Part 2 of my Tutorial is going to analyze a slightly more advanced function: a custom weekly backup copy.
BEWARE - This is not supported by Synology, so here you'll be on your own!
Also, since this builds on my previous article, please have a look at it:
Righto, at this point I assume you got everything setup and synched between your two Synology NAS (as per my previous tutorial).
The only issue I can't but notice is that one (or more) corrupt files From your SRC-NAS could be spread (by the block level synchronization), To the DST-NAS - corrupting BOTH of your copies!
So it’d be wise to create some "working copies" of your block-level synched data (on your DST-NAS).
By following my example, you'll end up with a daily copy (re 1 whole week), of the pr0n you'd like to keep in-synch.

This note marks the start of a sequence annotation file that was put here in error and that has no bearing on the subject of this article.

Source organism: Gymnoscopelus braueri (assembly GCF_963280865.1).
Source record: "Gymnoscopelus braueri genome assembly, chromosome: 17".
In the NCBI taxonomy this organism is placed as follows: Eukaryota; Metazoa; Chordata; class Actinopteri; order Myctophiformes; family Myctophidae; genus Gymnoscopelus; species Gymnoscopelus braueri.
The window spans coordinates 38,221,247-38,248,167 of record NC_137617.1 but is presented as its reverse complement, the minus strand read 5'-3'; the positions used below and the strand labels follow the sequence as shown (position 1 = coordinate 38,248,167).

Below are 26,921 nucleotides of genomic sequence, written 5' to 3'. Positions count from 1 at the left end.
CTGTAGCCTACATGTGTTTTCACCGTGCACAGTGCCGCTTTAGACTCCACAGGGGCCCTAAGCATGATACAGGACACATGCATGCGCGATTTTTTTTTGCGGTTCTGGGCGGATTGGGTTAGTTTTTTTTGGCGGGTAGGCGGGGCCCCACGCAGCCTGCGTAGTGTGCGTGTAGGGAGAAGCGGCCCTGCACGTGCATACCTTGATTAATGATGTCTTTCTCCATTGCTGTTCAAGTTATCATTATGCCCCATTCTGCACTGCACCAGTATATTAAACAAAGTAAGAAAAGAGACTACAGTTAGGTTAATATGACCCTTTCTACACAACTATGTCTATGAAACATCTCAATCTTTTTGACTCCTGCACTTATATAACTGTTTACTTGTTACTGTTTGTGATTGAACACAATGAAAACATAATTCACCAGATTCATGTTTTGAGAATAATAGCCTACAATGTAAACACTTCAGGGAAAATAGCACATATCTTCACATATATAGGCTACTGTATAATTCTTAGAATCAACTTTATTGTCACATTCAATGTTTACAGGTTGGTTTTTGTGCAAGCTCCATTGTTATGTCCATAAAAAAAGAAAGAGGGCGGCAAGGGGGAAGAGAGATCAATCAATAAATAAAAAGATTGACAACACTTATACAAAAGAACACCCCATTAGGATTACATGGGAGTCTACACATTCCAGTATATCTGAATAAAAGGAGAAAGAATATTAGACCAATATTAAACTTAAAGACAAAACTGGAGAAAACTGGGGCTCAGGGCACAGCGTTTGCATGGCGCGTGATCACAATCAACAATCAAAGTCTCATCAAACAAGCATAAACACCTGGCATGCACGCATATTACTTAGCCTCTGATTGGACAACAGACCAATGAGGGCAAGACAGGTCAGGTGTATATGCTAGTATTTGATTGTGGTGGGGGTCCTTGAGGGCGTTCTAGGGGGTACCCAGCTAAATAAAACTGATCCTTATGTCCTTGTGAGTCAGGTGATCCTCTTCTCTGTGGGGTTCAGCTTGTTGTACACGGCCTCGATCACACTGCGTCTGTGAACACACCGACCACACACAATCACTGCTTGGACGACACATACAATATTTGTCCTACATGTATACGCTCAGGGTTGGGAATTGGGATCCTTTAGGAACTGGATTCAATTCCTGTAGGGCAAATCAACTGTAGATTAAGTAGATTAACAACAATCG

This is possible courtesy of Synology's reliance on a customised Linux distro (which may be further customized by deploying your own scripts, as documented below).
A very basic script.
My very basic script will show you how to run a cron job inside your Synology DST-NAS, which will create a daily backup copy of your synched data (ie. From your SRC-NAS to your DST-NAS).
On your DST-NAS:
- SSH as root to your DST-NAS (Synology uses the same “admin” password - simply type root plus your admin’s password).
# Insert your comments here...
# Copy "shared-folder-bck" inside "shared-folder-week"
DOW=$(date | cut -d" " -f 1)
rsync -aHvzh /volume1/shared-folder-bck/ /volume1/shared-folder-week/$DOW/
Save and quit.
Schedule your very basic script on cron.
Edit your crontab as follows:
#minute hour mday month wday who command
0 0 * * * root /usr/sbin/ntpdate -b it.pool.ntp.org
0 23 * * * root /usr/local/scripts/daily-rsync
0 0 * * 0 root rm -rf /volume1/shared-folder-week/*
- Perform a Daily copy of your synched data.
- (Weekly) Purge the copy of your whole previous week of synched data.
Beware: by so doing, you'll still have one day where data corruption may still happen, but this is an exercise I leave you to solve (feel also free to share your thoughts;-)).
Posted in System Administration | Comments Off on Synology-to-Synology Block Level Synchronization - pt.2.